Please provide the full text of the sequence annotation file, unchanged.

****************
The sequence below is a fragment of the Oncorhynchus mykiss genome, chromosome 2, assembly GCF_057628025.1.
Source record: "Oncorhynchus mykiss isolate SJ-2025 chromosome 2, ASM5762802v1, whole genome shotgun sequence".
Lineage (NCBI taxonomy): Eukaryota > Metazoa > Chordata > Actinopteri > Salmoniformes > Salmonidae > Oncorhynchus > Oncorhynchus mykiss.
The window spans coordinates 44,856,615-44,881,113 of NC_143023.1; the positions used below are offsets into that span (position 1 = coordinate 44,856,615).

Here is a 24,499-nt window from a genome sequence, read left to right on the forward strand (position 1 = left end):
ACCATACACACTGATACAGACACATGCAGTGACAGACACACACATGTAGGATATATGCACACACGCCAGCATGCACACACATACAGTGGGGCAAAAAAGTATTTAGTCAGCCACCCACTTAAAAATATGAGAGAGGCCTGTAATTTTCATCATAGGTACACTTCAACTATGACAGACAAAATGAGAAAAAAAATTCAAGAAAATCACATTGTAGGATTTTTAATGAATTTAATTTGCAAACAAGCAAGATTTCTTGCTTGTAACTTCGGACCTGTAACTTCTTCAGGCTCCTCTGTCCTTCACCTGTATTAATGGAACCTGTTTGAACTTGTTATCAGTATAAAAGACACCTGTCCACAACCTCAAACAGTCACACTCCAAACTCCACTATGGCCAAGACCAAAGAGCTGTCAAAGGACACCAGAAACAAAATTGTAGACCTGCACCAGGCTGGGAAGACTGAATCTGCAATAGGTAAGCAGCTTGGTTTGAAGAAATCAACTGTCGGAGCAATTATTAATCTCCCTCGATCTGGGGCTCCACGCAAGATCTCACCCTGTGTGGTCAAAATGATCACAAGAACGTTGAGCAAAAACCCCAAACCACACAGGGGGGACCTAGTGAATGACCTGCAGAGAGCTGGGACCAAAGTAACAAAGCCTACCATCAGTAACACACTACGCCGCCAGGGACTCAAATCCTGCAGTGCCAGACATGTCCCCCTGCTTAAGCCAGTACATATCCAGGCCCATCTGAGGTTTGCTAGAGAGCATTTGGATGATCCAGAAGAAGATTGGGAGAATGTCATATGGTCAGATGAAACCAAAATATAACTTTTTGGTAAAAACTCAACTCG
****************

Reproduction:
The sequence below is a fragment of the Oncorhynchus mykiss genome, chromosome 2, assembly GCF_057628025.1.
Source record: "Oncorhynchus mykiss isolate SJ-2025 chromosome 2, ASM5762802v1, whole genome shotgun sequence".
Lineage (NCBI taxonomy): Eukaryota > Metazoa > Chordata > Actinopteri > Salmoniformes > Salmonidae > Oncorhynchus > Oncorhynchus mykiss.
The window spans coordinates 44,856,615-44,881,113 of NC_143023.1; the positions used below are offsets into that span (position 1 = coordinate 44,856,615).

Here is a 24,499-nt window from a genome sequence, read left to right on the forward strand (position 1 = left end):
ACCATACACACTGATACAGACACATGCAGTGACAGACACACACATGTAGGATATATGCACACACGCCAGCATGCACACACATACAGTGGGGCAAAAAAGTATTTAGTCAGCCACCCACTTAAAAATATGAGAGAGGCCTGTAATTTTCATCATAGGTACACTTCAACTATGACAGACAAAATGAGAAAAAAAATTCAAGAAAATCACATTGTAGGATTTTTAATGAATTTAATTTGCAAACAAGCAAGATTTCTTGCTTGTAACTTCGGACCTGTAACTTCTTCAGGCTCCTCTGTCCTTCACCTGTATTAATGGAACCTGTTTGAACTTGTTATCAGTATAAAAGACACCTGTCCACAACCTCAAACAGTCACACTCCAAACTCCACTATGGCCAAGACCAAAGAGCTGTCAAAGGACACCAGAAACAAAATTGTAGACCTGCACCAGGCTGGGAAGACTGAATCTGCAATAGGTAAGCAGCTTGGTTTGAAGAAATCAACTGTCGGAGCAATTATTAATCTCCCTCGATCTGGGGCTCCACGCAAGATCTCACCCTGTGTGGTCAAAATGATCACAAGAACGTTGAGCAAAAACCCCAAACCACACAGGGGGGACCTAGTGAATGACCTGCAGAGAGCTGGGACCAAAGTAACAAAGCCTACCATCAGTAACACACTACGCCGCCAGGGACTCAAATCCTGCAGTGCCAGACATGTCCCCCTGCTTAAGCCAGTACATATCCAGGCCCATCTGAGGTTTGCTAGAGAGCATTTGGATGATCCAGAAGAAGATTGGGAGAATGTCATATGGTCAGATGAAACCAAAATATAACTTTTTGGTAAAAACTCAACTCG